Pub Date: Sept. 24, 2019

ISBN: 978-0-399-59059-7

Page Count: 432

Publisher: One World/Random House

Review Posted Online: July 1, 2019

Kirkus Reviews Issue: July 15, 2019

Did you like this book?

No Comments Yet

An ambitious and bewitching gem of a book with mystery and passion inscribed on every page.

Our Verdict

  • Our Verdict
  • GET IT

  • New York Times Bestseller

  • IndieBound Bestseller

THE STARLESS SEA

A withdrawn graduate student embarks on an epic quest to restore balance to the world in this long-anticipated follow-up to The Night Circus (2011).

Zachary Ezra Rawlins is a typical millennial introvert; he likes video games, escapist reading, and drinking sidecars. But when he recognizes himself in the pages of a mysterious book from the university library, he's unnerved—and determined to uncover the truth. What begins as a journey for answers turns into something much bigger, and Zachary must decide whether to trust the handsome stranger he meets at a highflying literary fundraiser in New York or to retreat back to his thesis and forget the whole affair. In a high-wire feat of metatextual derring-do, Morgenstern weaves Zachary's adventure into a stunning array of linked fables, myths, and origin stories. There are pirates and weary travelers, painters who can see the future, lovers torn asunder, a menacing Owl King, and safe harbors for all the stories of the world, far below the Earth on the golden shores of a Starless Sea. Clocking in at more than 500 pages, the novel requires patience as Morgenstern puts all the pieces in place, but it is exquisitely pleasurable to watch the gears of this epic fantasy turn once they're set in motion. As in The Night Circus, Morgenstern is at her best when she imagines worlds and rooms and parties in vivid detail, right down to the ballroom stairs "festooned with lanterns and garlands of paper dipped in gold" or a cloak carved from ice with "ships and sailors and sea monsters...lost in the drifting snow." This novel is a love letter to readers as much as an invitation: Come and see how much magic is left in the world. Fans of Neil Gaiman and V.E. Schwab, Kelly Link and Susanna Clarke will want to heed the call.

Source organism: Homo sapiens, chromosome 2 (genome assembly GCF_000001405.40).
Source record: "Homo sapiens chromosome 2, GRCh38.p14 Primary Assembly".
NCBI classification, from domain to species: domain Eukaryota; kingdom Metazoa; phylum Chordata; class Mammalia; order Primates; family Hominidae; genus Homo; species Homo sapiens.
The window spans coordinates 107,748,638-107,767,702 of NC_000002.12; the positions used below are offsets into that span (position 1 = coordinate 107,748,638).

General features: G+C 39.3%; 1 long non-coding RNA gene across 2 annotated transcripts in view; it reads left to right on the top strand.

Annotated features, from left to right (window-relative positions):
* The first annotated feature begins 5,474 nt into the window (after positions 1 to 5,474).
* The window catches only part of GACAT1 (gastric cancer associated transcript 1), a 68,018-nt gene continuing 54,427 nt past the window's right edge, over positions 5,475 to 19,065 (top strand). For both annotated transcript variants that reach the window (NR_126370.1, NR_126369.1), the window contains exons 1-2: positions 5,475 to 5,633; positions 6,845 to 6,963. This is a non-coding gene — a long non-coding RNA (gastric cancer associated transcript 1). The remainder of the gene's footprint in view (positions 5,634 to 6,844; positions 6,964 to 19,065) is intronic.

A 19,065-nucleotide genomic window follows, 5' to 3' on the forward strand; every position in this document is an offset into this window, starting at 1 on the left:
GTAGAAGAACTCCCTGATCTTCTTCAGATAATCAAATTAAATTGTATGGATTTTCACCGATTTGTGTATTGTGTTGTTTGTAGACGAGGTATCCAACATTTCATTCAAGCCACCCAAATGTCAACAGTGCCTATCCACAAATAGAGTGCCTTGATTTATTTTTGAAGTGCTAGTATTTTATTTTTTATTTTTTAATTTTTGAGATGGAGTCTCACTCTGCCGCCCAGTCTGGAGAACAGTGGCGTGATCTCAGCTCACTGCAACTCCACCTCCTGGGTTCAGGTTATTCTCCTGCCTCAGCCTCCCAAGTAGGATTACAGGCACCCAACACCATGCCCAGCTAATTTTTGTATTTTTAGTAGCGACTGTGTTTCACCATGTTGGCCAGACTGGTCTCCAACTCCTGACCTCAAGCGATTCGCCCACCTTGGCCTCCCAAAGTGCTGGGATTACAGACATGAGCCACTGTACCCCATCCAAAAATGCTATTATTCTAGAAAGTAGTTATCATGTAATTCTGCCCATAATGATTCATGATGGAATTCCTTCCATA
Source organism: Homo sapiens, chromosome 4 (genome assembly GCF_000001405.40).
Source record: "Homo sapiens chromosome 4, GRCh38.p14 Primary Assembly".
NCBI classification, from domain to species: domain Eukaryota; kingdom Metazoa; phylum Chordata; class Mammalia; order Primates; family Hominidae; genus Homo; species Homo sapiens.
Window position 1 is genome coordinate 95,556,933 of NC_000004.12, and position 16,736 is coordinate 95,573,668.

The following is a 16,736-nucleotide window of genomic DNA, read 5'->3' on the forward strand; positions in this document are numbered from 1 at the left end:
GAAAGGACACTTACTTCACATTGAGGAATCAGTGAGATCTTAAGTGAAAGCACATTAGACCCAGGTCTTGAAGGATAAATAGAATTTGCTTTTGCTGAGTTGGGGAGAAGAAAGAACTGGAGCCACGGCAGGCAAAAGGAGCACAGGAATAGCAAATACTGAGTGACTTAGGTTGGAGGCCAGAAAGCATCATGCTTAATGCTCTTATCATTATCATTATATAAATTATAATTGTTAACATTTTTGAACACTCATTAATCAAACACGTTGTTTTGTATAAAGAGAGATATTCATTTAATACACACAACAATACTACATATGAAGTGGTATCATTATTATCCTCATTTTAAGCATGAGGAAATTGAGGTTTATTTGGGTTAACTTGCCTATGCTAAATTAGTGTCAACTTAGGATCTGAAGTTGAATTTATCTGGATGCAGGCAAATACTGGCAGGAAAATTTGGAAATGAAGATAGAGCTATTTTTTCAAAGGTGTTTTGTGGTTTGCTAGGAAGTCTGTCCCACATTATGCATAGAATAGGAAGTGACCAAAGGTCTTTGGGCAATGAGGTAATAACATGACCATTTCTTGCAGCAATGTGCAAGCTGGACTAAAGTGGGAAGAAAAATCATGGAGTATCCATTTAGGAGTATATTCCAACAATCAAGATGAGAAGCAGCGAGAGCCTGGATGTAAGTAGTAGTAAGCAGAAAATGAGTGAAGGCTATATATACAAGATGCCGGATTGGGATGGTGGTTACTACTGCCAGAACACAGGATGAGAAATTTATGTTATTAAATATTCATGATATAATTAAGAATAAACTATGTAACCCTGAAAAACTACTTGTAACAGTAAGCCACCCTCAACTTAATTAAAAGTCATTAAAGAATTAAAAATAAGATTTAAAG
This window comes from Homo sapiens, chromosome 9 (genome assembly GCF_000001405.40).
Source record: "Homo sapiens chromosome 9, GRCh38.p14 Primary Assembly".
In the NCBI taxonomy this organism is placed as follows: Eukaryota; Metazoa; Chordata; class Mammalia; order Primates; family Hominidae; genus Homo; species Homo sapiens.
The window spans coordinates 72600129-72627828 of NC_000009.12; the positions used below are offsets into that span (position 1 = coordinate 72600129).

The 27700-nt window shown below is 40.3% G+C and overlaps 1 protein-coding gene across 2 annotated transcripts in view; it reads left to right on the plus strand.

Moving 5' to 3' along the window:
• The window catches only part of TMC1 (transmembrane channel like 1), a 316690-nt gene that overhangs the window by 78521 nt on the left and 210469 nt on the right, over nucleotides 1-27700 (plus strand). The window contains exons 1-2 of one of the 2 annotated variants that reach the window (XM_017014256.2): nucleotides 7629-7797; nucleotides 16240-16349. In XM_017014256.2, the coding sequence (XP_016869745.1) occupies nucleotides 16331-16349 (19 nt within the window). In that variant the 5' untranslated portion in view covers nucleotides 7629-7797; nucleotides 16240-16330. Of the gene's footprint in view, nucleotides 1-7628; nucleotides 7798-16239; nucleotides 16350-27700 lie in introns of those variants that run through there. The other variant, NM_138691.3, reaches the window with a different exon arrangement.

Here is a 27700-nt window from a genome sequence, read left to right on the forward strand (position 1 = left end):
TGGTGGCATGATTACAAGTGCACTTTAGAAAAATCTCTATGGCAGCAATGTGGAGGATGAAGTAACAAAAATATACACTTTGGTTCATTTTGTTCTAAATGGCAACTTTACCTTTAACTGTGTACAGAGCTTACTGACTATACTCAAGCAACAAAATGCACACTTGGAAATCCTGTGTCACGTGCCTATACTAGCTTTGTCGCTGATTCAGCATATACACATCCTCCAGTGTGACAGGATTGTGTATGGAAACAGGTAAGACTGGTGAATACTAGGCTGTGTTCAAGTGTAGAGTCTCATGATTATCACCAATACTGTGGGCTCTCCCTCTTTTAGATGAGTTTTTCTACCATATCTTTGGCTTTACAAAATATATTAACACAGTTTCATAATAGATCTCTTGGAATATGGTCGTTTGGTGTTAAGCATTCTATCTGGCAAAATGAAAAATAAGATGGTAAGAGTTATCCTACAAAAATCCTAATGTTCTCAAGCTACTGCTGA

An ambitious and bewitching gem of a book with mystery and passion inscribed on every page.

Pub Date: Nov. 5, 2019

ISBN: 978-0-385-54121-3

Page Count: 512

Publisher: Doubleday

Review Posted Online: Aug. 4, 2019

Kirkus Reviews Issue: Aug. 15, 2019

Did you like this book?

No Comments Yet
more